Anis Mojgani Out Loud: Slam Poetry and Space Ducks

This is not the type of material one expects from the two-time National Poetry Slam
champion and winner of the International World Cup Poetry Slam. However,
expectations generally do not prevent Mojgani from saying what he wants to say, and he did just that in his performance on March 6.

“For me,
one of the joys of writing is exploration and discovery and not knowing what it
is that I’m going to write,” Mojgani said.

As a result, the audience often
does not know what to expect. Qualities that people commonly attribute to slam poetry—loud, fast, hip hop-influenced and politically focused—are not always what one finds in his poems, Mojgani said, adding that “a good
chunk of my work has nothing to do with any of those things.”

something in Mojgani’s work connects with his audiences. Many of his poems discuss
youthfulness with a hint of nostalgia, and he uses innocent anecdotes—such as stories of his childhood in New Orleans, or a description of instance where he spoke to a child he had never met before—as an avenue to
comment on issues he sees in the world. This focus on innocence  played out gracefully in his poems, with lines such as “we once went to bed like between the bed sheets
was a valley with dinosaurs still breathing” striking a chord with the audience.

“A lot of
the things I have explored over the years deal with trying to share with others
the importance of their existence,” Mojgani said. “If there’s something I’ve
made that speaks to that, and someone hears and receives that and it helps with
something in their day-to-day life and challenges, as poetry has helped me in
my day-to-day challenges, then that is extremely rewarding for me.”

His “Space
Ducks” segment and the poem it prefaced, “The Pledge,” both focused on
childhood and individual importance. “The Pledge” was inspired by Mojgani’s
daily recitation of the Pledge of Allegiance in elementary school and his
confusion of the word “indivisible” with the word “invisible.”

“In the
innocence of kickball and cooties I pledged my allegiance,” Mojgani said,
briefly returning to his high-pitched tone from “Space Ducks” for comedic
relief in an imitation of elementary school children reciting the pledge,
before continuing on to more serious analysis of what that pledge truly

Mojgani appreciates
the license he can take with spoken word poetry and its opportunity for experimentation, like using his high-pitched voice, as “there’s far less of a buffer between the artist and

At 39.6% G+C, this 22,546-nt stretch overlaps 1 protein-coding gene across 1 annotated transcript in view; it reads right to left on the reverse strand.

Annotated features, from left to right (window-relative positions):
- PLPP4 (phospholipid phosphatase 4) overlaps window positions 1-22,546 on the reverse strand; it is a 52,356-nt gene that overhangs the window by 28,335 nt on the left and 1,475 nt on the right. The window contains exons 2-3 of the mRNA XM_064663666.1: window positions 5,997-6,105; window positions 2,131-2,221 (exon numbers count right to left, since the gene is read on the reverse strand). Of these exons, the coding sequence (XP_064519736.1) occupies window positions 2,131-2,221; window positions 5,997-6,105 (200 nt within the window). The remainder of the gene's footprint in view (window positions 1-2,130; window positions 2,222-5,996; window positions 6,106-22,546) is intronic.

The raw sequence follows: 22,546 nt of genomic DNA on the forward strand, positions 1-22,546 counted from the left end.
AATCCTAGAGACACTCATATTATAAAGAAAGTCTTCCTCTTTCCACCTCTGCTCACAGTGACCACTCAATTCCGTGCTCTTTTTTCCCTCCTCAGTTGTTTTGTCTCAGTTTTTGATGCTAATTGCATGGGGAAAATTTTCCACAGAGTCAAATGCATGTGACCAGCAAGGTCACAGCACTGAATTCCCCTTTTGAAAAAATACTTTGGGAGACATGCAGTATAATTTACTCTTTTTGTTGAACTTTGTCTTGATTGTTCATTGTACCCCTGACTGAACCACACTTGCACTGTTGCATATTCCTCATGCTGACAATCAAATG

their art and the audience,” Mojgani said. Furthermore, each performance of his
poetry is different based on how he s feeling that night and the reactions from
the audience.

Pomona is one of many college campuses at which Mojgani has recently performed, and he noted how the college audience “vibe” affects the atmosphere of his

college shows has its pros and cons,” Mojgani said. “One of the cons is that a
lot of the audience is sort of the same… it’s a narrower feel in ages and
backgrounds and class. The more diverse an audience, the more interesting and
exciting a show can be. One of the pros is that they’re very hungry to absorb
work and hear it.”

Mojgani said
college students are particularly likely to want to absorb poetry in slam form
because slam poetry is a competition; “competition is the oldest narrative,”
and it involves the audience in the performance by giving them someone to root

“A lot that happens on stage is
really attractive to young folks because it shows them a lot more immediacy,
urgency and relevancy of what poetry can do for them,” Mojgani said.  

Furthermore, with new forums such
as YouTube being used to expose people to poetry, the increase in the audience of slam
poets including Mojgani has increased rapidly, largely thanks to college-aged

“I think ultimately anything that
introduces people to poetry is fantastic,” Mojgani said, though he believes
that if one were only to absorb poetry through YouTube, their experience would
be homogenized, as mostly younger poets with similar styles use the site. He hopes “being exposed to that will then also turn them on to looking for
other [poetry] in different avenues.”

Despite the nostalgic focus of many
of Mojgani’s poems, regret is never an aspect of his writing, as it has not
been an aspect of his life. Despite the challenges of becoming a professional
poet, Mojgani says he embraces every step of his past. One of these steps is the “Space
Ducks” segment he performed, which caused the packed room to burst
into giggles. Mojgani only started performing the segment in the past year to
“switch some things up, lighten the room a little,” Mojgani said. However, the
piece is originally from the hidden track on the first spoken word CD he did in
his college days, over a decade ago.

“It was a voice that one day when I
was biking around… I started talking like that and it really made me laugh,”
Mojgani said. “That was more than ten years ago, but it started to resurface in
my shows. It’s just something to have fun with, something different, and an
interesting way to lead into using that voice in the following poem.”

Mojgani has embraced his childhood
and his day-to-day past as inspiration. He values his entire existence, and
seeks to make his audience feel that way as well.

“Whatever you have a burning desire
to do, and what you feel will bring your heart happiness, then you follow that
to whatever ends,” Mojgani said as final advice to the audience. “You find a
way to make it exist in your life.”

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